Mobile device 100 also includes non-volatile storage 168 within the memory 162. Non-volatile storage 168 may be used to store persistent information which should not be lost if mobile device 100 is powered down. The applications 166 may use and store information in storage 168, such as e-mail or other messages used by an e-mail application, contact information used by a PIM, appointment information used by a scheduling program, documents used by a word processing application, and the like. Although shown separately in FIG. 1, applications 166, virtual machine 192, and the operating system 164 may be stored in storage 168.

Mobile device 100 has a power supply 170, which may be implemented as one or more batteries. Power supply 170 might further include an external power source, such as an AC adapter or a powered docking cradle that supplements or recharges the batteries.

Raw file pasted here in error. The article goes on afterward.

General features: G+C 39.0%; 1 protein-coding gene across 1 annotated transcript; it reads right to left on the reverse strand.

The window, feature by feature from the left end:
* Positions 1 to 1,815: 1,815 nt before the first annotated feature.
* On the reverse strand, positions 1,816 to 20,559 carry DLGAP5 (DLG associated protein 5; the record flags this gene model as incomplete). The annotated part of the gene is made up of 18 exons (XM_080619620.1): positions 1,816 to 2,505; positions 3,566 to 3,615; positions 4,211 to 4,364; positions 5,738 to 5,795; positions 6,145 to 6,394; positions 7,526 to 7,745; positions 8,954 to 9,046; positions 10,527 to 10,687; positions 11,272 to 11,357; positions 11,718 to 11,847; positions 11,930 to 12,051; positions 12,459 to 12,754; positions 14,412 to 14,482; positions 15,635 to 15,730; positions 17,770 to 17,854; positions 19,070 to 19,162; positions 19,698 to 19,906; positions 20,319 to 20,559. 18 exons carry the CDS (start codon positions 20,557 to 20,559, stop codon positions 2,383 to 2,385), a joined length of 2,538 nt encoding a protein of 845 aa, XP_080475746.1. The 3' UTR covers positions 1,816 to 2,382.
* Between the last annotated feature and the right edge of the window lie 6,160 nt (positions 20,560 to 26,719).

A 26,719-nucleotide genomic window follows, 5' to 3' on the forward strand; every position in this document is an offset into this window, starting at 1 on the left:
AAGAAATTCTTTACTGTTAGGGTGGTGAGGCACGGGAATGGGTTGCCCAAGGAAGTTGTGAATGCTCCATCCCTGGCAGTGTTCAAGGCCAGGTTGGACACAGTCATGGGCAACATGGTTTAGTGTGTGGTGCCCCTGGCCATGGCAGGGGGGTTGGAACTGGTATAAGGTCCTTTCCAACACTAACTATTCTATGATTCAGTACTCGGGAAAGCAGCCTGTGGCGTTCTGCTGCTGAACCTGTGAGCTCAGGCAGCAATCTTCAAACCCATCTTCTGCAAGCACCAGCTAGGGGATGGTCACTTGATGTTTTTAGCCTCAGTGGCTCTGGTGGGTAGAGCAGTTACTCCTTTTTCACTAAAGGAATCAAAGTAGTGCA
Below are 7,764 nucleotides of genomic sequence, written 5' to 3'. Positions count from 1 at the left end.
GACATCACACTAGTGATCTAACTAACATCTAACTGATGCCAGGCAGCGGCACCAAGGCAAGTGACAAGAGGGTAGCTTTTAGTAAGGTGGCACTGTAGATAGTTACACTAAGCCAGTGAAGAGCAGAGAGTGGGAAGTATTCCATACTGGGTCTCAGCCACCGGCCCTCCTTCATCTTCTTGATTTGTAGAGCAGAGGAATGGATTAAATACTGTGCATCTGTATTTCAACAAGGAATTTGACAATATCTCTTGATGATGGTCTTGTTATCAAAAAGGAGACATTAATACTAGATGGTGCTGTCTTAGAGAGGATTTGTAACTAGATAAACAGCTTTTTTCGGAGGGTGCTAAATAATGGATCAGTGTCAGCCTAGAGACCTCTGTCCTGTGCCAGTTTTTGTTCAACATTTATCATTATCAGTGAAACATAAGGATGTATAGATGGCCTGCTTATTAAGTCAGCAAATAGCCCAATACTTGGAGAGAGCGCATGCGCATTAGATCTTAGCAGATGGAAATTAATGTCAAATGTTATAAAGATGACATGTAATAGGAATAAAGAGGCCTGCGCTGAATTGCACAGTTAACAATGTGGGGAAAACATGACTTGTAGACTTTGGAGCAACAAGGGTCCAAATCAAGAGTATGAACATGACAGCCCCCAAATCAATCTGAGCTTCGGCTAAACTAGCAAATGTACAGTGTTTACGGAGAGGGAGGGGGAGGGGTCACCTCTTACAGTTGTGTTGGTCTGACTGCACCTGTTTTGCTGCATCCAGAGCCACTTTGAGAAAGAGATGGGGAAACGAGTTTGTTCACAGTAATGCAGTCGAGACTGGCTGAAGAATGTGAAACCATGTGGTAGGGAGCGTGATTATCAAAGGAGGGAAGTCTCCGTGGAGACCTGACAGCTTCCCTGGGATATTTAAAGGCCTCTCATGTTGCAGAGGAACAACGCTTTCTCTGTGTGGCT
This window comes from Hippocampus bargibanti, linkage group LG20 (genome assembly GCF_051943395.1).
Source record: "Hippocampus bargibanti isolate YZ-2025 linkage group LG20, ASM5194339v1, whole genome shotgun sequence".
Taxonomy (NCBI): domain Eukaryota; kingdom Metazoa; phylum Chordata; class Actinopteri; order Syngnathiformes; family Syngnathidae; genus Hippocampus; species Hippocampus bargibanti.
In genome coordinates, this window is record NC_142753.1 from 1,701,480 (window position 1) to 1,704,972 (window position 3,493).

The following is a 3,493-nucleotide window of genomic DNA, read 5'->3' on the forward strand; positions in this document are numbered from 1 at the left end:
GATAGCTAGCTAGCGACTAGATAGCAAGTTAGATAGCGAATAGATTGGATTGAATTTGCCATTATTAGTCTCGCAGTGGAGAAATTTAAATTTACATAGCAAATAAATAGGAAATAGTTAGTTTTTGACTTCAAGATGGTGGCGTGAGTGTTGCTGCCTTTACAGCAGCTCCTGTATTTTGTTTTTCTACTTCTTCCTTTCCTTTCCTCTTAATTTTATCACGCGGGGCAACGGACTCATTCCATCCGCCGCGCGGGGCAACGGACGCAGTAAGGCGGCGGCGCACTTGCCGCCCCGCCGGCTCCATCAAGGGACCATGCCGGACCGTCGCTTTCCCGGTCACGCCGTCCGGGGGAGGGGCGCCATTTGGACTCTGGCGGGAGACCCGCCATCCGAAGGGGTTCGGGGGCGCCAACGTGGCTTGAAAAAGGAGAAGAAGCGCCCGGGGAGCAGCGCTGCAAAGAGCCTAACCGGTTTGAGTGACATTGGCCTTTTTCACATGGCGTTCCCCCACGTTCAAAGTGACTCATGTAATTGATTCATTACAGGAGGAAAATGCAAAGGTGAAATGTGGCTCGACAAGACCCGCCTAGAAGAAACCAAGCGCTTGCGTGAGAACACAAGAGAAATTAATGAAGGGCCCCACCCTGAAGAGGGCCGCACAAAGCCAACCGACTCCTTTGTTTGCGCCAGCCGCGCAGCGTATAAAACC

Mobile device 100 is also shown with two types of external notification mechanisms: an LED 140 and an audio interface 174. These devices may be directly coupled to power supply 170 so that when activated, they remain on for a duration dictated by the notification mechanism even though processor 160 and other components might shut down to conserve battery power. LED 140 may be programmed to remain on indefinitely until the user takes action to indicate the powered-on status of the device. Audio interface 174 is used to provide audible signals to and receive audible signals from the user. For example, audio interface 174 may be coupled to a speaker for providing audible output and to a microphone for receiving audible input, such as to facilitate a telephone conversation.

Mobile device 100 may also include a radio 172 that performs the function of transmitting and receiving radio frequency communications. Radio 172 facilitates wireless connectivity between the mobile device 100 and the outside world, via a communications carrier or service provider. Transmissions to and from the radio 172 are conducted under control of the operating system 164. In other words, communications received by the radio 172 may be disseminated to application programs 166 via the operating system 164, and vice versa.